As a result of his acceptance of this non-partisan leadership role of what became known as the Torch Commando, and the talk doing the rounds about those who had tried to make him their man, the National party used these stories to project Sailor Malan as “a flying poodle” fronting for Jan Smuts, and as a British imported war hero and the mouthpiece of “rich Jews” like the Oppenheimers. This did not faze the man whose personal motto was that of his Squadron 74 – “I fear no man”. He kept focus on his dream for a South Africa that offered democracy, justice and a better life for all. This was a white South African man ahead of his time and also way ahead even of the Torch Commando which after 1952 began to be manipulated as an election machine for the United Party.

The reality of what the Torch Commando became is a lot more nuanced, notwithstanding the very real bravery and principled stand of some of its leaders, most notably Adolf ‘Sailor’ Malan. Underpinning these protests was a struggle between the left initiators and their Anti-Apartheid stand and the right usurpers of the initiative championing a return to the Smuts Era through a victory in the 1953 election for the United Party. Effectively it became the ‘Custer’s last stand of the UP, and then alongside the left-right tussle is how the NP finally won over the hearts and minds of the majority of the protestors.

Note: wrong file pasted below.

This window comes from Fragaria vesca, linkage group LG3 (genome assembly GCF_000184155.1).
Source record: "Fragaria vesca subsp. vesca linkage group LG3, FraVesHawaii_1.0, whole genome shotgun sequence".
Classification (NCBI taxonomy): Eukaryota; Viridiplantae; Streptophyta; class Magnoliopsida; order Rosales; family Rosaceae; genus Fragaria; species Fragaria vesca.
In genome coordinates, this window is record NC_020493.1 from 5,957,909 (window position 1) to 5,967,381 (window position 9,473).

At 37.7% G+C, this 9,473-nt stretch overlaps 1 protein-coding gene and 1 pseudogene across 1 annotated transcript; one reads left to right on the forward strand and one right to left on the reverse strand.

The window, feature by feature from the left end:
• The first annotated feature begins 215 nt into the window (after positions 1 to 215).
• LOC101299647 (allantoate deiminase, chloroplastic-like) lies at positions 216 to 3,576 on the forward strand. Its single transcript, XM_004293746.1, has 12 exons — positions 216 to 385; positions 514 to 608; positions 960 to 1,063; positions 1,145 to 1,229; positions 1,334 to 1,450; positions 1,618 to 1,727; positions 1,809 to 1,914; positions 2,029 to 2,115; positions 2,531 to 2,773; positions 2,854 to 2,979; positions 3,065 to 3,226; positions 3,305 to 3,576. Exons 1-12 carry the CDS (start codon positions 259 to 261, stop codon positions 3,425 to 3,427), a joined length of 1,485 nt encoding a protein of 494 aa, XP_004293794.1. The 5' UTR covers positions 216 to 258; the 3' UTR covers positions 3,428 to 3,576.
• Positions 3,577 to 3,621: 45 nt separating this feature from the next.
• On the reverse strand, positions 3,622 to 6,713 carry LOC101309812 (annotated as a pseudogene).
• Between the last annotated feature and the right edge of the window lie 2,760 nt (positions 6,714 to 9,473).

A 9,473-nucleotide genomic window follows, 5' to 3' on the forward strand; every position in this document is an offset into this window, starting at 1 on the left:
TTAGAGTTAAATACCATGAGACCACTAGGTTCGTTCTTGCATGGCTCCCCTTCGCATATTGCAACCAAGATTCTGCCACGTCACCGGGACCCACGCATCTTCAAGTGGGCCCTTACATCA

National Party Gerrymandering

The first meeting held by the organisation to launch themselves as the WVAC was a wreath laying ceremony at the Johannesburg Cenotaph, where they placed a coffin bearing the words “THE CONSTITUTION”. Two meetings were held in May 1951 each drawing an estimated 25,000 people and the popular name “Torch Commando” came into usage. The crowds were much broader than the Veterans constituency, as UP supporters and a broad range of citizens who supported the actions came on board. By the end of the year however 130,000 veterans had signed up for membership of the WVAC, but that also proved to be the ceiling. Many were former members lost to the Springbok Legion for having too much of a close relationship to communists.

By late 1952, membership of the WVAC had considerably declined. Its biggest gathering of an estimated 150,000 including many ‘coloured’ protestors has often been exaggerated to being twice this number. Constitutionalism and opposition to National Party gerrymandering had become much more amplified than the defence of the ‘coloured’ franchise or being Anti-Apartheid. The strongest motivation was by some in the United Party to get an early general election to prevent the NP from gerrymandering themselves into a permanent political victory. There were many military, police and civil service people who were deeply worried about their jobs due to National Party purges and replacement by staunch nationalists with republican aims and objectives. There was even a notion projected that the NP was destroying true white civilisation. We should not allow this confused mass outpouring of fear for their own fortunes by whites, to water down the original objectives of Sailor Malan, the Springbok Legion and indeed the early founders of the Torch Commando and their principles.

Torch Commando Aims

There were many contradictions within the ‘Torch Commando’ and one can only judge the organisation properly by its formal stand, and demands, rather that the fabrications of latter propagandist views. To its credit it did highlight its protest at the removal of the ‘Coloured’ vote, but these were their formal stated intentions, rather than expressly Anti-Apartheid aims and objectives.